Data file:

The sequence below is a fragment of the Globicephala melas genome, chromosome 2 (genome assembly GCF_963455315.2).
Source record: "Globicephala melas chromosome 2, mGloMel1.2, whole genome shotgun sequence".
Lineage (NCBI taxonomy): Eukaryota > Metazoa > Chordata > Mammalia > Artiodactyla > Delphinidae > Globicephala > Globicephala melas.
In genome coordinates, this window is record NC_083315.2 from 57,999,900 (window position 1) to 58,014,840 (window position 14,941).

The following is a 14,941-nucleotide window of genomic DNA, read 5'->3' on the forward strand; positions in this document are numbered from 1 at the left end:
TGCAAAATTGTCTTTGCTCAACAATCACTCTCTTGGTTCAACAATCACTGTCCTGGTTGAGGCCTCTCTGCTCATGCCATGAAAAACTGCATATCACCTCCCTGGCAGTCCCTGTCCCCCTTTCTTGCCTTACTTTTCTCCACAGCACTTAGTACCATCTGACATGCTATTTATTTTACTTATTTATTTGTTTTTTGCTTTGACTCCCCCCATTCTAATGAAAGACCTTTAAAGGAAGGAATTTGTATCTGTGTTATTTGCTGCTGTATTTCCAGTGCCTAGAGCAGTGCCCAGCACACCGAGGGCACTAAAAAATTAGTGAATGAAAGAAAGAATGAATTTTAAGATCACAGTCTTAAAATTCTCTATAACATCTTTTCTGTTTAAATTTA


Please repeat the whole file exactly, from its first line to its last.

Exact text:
The sequence below is a fragment of the Globicephala melas genome, chromosome 2 (genome assembly GCF_963455315.2).
Source record: "Globicephala melas chromosome 2, mGloMel1.2, whole genome shotgun sequence".
Lineage (NCBI taxonomy): Eukaryota > Metazoa > Chordata > Mammalia > Artiodactyla > Delphinidae > Globicephala > Globicephala melas.
In genome coordinates, this window is record NC_083315.2 from 57,999,900 (window position 1) to 58,014,840 (window position 14,941).

The following is a 14,941-nucleotide window of genomic DNA, read 5'->3' on the forward strand; positions in this document are numbered from 1 at the left end:
TGCAAAATTGTCTTTGCTCAACAATCACTCTCTTGGTTCAACAATCACTGTCCTGGTTGAGGCCTCTCTGCTCATGCCATGAAAAACTGCATATCACCTCCCTGGCAGTCCCTGTCCCCCTTTCTTGCCTTACTTTTCTCCACAGCACTTAGTACCATCTGACATGCTATTTATTTTACTTATTTATTTGTTTTTTGCTTTGACTCCCCCCATTCTAATGAAAGACCTTTAAAGGAAGGAATTTGTATCTGTGTTATTTGCTGCTGTATTTCCAGTGCCTAGAGCAGTGCCCAGCACACCGAGGGCACTAAAAAATTAGTGAATGAAAGAAAGAATGAATTTTAAGATCACAGTCTTAAAATTCTCTATAACATCTTTTCTGTTTAAATTTA